MousePlanet Mailbag for July 1, 2004
We receive considerable feedback regarding our site. Although we cannot publish them all, the following may be of interest to our readers.
Feedback for Cast
Place Shoshana Lewin
Regarding a CM's response in a recent Mailbag
comments about Disneyland cast member Maynard in a Cast Place
column, Pam Baca writes:
I am the Pam who asked the cast member about Maynard. I'm sorry
I apparently wandered into forbidden territory by asking about
Maynard, but one thing struck me about that cast member's letter.
The cast member mentioned that they are tired of being asked
about Maynard by AP's. Well, why do so many people ask for Maynard?
Why do we know his name and not the names of his fellow cast members?
Because he goes above and beyond, that's why. I have seen Maynard
at two different attractions and he does not overshadow the attraction.
He adds to it. When I walked up to the Mansion and he was at the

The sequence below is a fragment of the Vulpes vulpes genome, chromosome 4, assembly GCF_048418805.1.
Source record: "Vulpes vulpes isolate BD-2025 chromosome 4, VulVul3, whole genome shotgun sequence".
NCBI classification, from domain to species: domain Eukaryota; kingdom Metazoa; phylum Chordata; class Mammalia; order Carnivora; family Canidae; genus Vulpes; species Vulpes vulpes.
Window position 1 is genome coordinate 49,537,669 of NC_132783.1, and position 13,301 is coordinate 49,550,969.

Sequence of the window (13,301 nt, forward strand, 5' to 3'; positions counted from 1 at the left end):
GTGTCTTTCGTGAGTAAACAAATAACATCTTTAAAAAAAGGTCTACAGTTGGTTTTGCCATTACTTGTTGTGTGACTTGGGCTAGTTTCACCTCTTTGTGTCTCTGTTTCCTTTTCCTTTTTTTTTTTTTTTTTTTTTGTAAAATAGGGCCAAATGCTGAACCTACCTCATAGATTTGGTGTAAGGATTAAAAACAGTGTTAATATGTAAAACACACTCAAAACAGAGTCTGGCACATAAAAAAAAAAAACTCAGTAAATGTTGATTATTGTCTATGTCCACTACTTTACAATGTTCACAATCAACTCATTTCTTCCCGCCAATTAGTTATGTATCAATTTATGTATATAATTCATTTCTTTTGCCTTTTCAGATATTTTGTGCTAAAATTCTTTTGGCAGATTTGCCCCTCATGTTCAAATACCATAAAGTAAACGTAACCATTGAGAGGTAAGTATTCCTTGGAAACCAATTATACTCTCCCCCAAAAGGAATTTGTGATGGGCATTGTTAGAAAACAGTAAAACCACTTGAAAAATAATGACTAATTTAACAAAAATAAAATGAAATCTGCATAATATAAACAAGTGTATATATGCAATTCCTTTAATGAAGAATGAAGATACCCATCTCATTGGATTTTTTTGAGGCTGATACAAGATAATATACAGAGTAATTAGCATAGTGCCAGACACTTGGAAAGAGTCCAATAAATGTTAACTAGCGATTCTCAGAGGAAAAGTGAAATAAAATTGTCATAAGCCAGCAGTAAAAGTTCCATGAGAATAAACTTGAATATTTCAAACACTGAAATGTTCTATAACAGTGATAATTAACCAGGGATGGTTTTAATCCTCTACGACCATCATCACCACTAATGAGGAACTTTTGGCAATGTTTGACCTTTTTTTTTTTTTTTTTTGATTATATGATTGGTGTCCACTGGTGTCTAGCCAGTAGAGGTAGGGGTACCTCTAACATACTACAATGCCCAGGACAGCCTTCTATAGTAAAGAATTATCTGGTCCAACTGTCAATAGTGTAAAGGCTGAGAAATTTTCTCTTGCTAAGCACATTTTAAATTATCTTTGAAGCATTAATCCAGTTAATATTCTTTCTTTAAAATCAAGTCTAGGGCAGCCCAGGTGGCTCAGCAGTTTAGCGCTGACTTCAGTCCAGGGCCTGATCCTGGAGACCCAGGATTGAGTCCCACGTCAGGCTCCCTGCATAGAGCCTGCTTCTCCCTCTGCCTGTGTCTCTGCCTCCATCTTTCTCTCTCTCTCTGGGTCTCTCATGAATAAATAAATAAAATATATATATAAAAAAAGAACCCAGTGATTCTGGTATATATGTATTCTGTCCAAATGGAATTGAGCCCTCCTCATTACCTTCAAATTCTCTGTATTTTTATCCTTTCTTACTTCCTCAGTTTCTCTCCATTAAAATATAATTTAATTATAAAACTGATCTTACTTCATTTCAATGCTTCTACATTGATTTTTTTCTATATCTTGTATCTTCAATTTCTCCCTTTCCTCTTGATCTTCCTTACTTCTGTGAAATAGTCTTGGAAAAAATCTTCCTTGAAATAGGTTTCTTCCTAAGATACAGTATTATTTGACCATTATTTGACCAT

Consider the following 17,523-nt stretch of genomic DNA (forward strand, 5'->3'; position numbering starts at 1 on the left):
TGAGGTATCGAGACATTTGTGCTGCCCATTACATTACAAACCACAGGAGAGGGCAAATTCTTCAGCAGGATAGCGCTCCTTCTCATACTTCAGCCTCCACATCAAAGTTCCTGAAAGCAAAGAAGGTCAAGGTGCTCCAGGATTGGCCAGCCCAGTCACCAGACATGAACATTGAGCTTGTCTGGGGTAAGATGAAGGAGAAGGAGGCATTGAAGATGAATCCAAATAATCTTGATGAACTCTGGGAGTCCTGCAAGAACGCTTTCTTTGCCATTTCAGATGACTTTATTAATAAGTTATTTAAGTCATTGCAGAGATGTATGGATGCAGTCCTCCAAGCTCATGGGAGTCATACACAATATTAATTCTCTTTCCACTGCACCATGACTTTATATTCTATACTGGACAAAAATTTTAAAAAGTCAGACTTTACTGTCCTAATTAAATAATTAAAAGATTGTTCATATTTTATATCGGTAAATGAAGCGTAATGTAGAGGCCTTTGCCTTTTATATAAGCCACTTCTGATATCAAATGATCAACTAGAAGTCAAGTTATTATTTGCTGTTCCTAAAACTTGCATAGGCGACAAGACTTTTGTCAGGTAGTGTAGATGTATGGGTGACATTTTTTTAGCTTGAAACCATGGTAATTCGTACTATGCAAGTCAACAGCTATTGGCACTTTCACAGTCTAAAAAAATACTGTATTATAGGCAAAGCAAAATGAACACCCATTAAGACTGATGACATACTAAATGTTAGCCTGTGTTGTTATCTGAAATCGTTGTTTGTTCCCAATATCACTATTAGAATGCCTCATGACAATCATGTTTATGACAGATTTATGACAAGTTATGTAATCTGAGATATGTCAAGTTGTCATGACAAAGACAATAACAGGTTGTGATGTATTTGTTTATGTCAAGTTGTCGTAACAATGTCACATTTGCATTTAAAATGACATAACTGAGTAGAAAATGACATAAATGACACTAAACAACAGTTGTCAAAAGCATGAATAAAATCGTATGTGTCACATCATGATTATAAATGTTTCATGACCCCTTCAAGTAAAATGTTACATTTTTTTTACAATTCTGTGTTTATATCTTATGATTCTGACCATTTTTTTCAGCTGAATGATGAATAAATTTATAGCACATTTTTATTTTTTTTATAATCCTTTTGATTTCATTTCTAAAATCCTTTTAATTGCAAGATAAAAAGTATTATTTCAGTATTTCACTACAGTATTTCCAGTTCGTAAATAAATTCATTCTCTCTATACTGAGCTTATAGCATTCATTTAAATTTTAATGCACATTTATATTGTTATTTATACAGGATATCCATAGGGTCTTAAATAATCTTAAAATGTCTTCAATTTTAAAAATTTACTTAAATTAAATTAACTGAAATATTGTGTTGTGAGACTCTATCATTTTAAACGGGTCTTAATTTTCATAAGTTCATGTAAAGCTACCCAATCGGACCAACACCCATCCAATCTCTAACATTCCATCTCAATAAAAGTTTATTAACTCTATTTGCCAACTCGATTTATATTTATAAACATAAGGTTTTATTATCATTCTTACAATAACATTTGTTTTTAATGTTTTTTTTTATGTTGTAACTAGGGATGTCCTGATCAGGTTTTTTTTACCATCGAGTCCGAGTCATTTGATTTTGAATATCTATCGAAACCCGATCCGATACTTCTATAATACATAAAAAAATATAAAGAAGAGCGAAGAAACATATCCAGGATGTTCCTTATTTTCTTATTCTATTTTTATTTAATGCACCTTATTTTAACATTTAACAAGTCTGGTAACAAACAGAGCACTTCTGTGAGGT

door, he was not just an attractions operator, he was the evil
butler and I was really going into a haunted house.
I don't know the man or have any idea about how he interacts
with his fellow cast members, but it sounds like the cast member
who wrote, and those people he/she wrote on behalf of, are jealous
because guests don't ask for them. If guests asked for them, it
would be different. Maynard goes above and beyond to make our
experience unique and enjoyable. Maynard immerses us in the magic.
I think Walt would have loved him.
He bridges the gap between show and cast member. By the way,
I am a little miffed that the cast member did not read the start
of my letter, which was very complimentary to the cast members
we met. We think just about everyone there is terrific, Maynard
is just goes above and beyond. Just for the record, I am neither